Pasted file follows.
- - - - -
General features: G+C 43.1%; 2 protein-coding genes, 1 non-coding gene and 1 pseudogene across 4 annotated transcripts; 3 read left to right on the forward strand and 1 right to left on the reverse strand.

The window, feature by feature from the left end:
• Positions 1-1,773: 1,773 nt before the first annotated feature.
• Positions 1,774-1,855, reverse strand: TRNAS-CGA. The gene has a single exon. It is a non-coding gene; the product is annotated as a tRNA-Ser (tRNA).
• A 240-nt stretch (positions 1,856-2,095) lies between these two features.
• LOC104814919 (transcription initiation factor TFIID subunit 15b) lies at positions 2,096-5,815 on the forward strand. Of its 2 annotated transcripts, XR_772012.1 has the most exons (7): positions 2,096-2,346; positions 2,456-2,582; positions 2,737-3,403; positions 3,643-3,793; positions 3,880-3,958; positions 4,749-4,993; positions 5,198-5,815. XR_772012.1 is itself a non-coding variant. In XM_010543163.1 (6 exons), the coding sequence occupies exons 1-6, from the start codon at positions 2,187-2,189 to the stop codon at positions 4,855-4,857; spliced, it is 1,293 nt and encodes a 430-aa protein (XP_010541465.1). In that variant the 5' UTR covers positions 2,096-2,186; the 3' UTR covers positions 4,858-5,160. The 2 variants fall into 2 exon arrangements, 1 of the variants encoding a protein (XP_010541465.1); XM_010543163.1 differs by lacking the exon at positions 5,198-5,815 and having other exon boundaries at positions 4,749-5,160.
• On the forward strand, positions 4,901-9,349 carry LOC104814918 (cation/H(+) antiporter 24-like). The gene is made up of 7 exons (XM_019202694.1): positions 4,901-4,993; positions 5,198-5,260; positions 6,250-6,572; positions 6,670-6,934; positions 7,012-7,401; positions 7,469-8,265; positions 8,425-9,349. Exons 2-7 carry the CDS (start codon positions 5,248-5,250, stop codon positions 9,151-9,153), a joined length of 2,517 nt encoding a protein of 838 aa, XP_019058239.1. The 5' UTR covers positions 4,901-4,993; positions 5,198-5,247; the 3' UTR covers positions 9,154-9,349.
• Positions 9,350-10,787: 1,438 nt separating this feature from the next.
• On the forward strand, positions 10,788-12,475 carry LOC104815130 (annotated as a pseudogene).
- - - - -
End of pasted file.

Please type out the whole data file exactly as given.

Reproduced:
General features: G+C 43.1%; 2 protein-coding genes, 1 non-coding gene and 1 pseudogene across 4 annotated transcripts; 3 read left to right on the forward strand and 1 right to left on the reverse strand.

The window, feature by feature from the left end:
• Positions 1-1,773: 1,773 nt before the first annotated feature.
• Positions 1,774-1,855, reverse strand: TRNAS-CGA. The gene has a single exon. It is a non-coding gene; the product is annotated as a tRNA-Ser (tRNA).
• A 240-nt stretch (positions 1,856-2,095) lies between these two features.
• LOC104814919 (transcription initiation factor TFIID subunit 15b) lies at positions 2,096-5,815 on the forward strand. Of its 2 annotated transcripts, XR_772012.1 has the most exons (7): positions 2,096-2,346; positions 2,456-2,582; positions 2,737-3,403; positions 3,643-3,793; positions 3,880-3,958; positions 4,749-4,993; positions 5,198-5,815. XR_772012.1 is itself a non-coding variant. In XM_010543163.1 (6 exons), the coding sequence occupies exons 1-6, from the start codon at positions 2,187-2,189 to the stop codon at positions 4,855-4,857; spliced, it is 1,293 nt and encodes a 430-aa protein (XP_010541465.1). In that variant the 5' UTR covers positions 2,096-2,186; the 3' UTR covers positions 4,858-5,160. The 2 variants fall into 2 exon arrangements, 1 of the variants encoding a protein (XP_010541465.1); XM_010543163.1 differs by lacking the exon at positions 5,198-5,815 and having other exon boundaries at positions 4,749-5,160.
• On the forward strand, positions 4,901-9,349 carry LOC104814918 (cation/H(+) antiporter 24-like). The gene is made up of 7 exons (XM_019202694.1): positions 4,901-4,993; positions 5,198-5,260; positions 6,250-6,572; positions 6,670-6,934; positions 7,012-7,401; positions 7,469-8,265; positions 8,425-9,349. Exons 2-7 carry the CDS (start codon positions 5,248-5,250, stop codon positions 9,151-9,153), a joined length of 2,517 nt encoding a protein of 838 aa, XP_019058239.1. The 5' UTR covers positions 4,901-4,993; positions 5,198-5,247; the 3' UTR covers positions 9,154-9,349.
• Positions 9,350-10,787: 1,438 nt separating this feature from the next.
• On the forward strand, positions 10,788-12,475 carry LOC104815130 (annotated as a pseudogene).